It really was quite a long trek to work but Stephen managed to reduce the climb time to an incredible 25 minutes. Explaining the operation Stephen said “Once I would ascend that mountain I was going on to work for seven hours in the elements minimum every evening. I did it under the cover of darkness, I’d leave the house at half three and sunset just after four. I was working under the cover of darkness, just the head torch. My aim was I didn’t want to be spotted or found, I was just building the igloo as a fun project and I knew if I did it during the day there was a risk of somebody hearing the commotion and the work going on and word getting out. I was like an M15 agent, nobody found the igloo until three days after it was complete. I didn’t tell anyone the location, I was very secretive until eventually people found it after day three and then word spread very very fast.”

She said ‘I Gloo!’ 

Nestled on Slieve Muck the igloo certainly had  the perfect position. Photograph: Stephen Rooney
Nestled on Slieve Muck the igloo certainly had the perfect position. Photograph: Stephen Rooney

The absolute highlight of the project for Stephen was when his friend Sarah Patterson and partner Graeme Shannon got engaged in the igloo. “On the very last day before the thing turned back to water, there was an engagement and that was the icing on the cake for me.” 

Can’t hang a shelf

Stephens believes if you set yourself a goal you can acheive it “I really do have a great sense of achievement because I have never built nothing in my life. I’ve never done anything like that, I couldn’t even hang a shelf. To actually build an igloo that would fit five people inside was a real feat of engineering. I was just a man on a mission determined that I was going to have an igloo and it’s funny when you put yourself a goal you can achieve it.

“You are using nature and it returns to nature and the mountain has never been harmed and that’s the beauty. I’m very passionate about when you go to do something you should never disrespect the landscape or take away from it.That’s the beauty of it all.”

Stephen never got to stay in his igloo as the conditions were never just right but he is already planning his next one. “I’m constantly reading the Met Office long range forecast because they are very accurate. It’s even looking promising in about ten days time but especially end of January coming into February . I’m already gearing myself up for the next project snow sculptures as well but another igloo for sure, maybe a bit bigger” said Stephen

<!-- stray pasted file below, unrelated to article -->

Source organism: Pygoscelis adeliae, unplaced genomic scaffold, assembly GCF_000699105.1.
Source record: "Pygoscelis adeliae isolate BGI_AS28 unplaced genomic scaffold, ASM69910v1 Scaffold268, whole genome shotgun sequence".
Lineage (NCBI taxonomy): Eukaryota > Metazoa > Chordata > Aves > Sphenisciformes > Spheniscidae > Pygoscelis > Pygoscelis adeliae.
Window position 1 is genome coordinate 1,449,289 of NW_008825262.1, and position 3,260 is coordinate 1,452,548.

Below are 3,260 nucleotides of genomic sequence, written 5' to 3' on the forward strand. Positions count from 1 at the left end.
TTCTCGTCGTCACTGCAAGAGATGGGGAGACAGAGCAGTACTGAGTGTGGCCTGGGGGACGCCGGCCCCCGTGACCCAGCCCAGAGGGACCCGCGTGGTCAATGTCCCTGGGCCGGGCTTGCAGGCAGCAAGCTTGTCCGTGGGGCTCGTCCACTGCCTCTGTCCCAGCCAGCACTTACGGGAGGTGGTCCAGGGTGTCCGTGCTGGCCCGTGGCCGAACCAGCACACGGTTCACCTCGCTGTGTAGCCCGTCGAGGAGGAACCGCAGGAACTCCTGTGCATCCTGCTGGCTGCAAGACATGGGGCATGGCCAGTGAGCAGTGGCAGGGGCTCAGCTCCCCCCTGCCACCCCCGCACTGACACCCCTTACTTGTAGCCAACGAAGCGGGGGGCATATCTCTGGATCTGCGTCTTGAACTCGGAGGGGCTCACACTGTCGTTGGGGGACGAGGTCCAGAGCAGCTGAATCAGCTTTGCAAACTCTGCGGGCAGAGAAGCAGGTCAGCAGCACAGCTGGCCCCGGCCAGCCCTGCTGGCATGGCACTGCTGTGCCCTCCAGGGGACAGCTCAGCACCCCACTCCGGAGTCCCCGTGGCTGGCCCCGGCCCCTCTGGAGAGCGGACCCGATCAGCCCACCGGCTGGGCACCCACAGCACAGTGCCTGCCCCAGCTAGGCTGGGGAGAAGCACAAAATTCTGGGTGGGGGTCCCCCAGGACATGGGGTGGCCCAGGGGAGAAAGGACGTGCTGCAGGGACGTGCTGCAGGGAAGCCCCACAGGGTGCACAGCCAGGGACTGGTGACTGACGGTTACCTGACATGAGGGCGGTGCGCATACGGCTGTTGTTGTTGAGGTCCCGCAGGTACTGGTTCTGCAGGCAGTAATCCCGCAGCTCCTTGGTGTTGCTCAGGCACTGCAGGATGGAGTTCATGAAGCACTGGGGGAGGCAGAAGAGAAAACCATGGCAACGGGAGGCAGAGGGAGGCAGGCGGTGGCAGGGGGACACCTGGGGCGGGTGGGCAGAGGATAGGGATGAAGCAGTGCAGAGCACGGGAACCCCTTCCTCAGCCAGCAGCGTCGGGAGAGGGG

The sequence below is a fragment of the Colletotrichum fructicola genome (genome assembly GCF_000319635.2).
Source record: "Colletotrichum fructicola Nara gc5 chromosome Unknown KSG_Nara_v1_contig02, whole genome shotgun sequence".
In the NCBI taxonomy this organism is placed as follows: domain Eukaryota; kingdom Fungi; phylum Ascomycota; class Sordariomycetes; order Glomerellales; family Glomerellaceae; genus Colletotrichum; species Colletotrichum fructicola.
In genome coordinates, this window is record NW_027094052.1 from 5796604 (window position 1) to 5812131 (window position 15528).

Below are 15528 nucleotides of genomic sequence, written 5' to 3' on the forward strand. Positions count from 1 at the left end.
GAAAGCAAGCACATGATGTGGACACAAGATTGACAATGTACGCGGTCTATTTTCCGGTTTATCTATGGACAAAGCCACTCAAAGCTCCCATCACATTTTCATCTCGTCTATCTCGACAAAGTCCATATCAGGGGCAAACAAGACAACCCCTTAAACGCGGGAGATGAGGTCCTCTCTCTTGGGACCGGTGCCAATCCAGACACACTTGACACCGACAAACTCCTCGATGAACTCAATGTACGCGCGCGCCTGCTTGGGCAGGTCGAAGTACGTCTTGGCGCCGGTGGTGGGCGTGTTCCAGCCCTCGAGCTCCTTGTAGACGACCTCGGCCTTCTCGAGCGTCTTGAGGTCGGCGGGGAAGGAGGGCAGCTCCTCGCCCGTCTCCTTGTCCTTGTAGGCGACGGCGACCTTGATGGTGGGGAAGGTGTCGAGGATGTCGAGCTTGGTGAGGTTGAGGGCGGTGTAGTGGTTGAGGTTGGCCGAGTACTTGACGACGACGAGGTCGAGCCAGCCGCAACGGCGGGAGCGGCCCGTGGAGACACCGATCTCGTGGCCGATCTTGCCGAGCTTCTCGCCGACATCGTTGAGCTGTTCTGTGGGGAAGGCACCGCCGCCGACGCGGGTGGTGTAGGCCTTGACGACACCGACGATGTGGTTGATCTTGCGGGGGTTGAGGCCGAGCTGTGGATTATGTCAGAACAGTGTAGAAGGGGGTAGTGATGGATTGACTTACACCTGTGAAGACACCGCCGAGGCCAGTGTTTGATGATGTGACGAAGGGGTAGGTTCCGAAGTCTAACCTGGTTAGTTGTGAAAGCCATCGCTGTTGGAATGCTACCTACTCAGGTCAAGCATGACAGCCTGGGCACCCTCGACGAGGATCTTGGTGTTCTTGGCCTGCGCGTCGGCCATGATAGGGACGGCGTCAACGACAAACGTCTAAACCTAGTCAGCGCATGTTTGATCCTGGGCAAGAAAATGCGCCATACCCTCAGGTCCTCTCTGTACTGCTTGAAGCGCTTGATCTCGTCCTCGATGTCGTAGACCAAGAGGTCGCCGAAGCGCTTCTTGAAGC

Stephen has been painting and drawing literally since play school “I would have been very much as I am now enjoying my own company so I would have sat in the corner of a room in play school just drawing and painting and never really mingled with crowds. The interest has been there from word go, as soon as I picked up a pencil or pen I wanted to draw and paint.”

Stephen is  working on, recreating JMW Turners masterpiece, which he referred to as his darling, ‘The Fighting Temeraire’
Stephen is currently working on, recreating JMW Turners masterpiece ‘The Fighting Temeraire’, which Turner referred to as his darling!

Stephen prefers to paint his own stuff, what he loves and what inspires him and snow paintings feature heavily in his landscape offerings. He’s beginning to get into portraits too

On inspiration Stephen says  “I always say Winter is my time to be inspired. I normally put the brushes down when the snow comes. I find I need to soak up every last drop of inspiration like a sponge. This gets me through all year. I depend every winter on a fall of snow - Without snow it really affects my work it’s amazing. Last winter there was very little snow and the months following the snowless winter, I was at my least productive in years and I did very little painting. It’s a vital inspiration for me”

“I cannot wait now to throw myself into a whole series of snow paintings. Now that I physically worked with snow and seen it in all sorts of light. I now understand snow better that ever I did so that should come across in paintings, which I’m very excited about.”

You can follow Stephen on Twitter @ArtistRooney or on Facebook at WWW.FACEBOOK.COM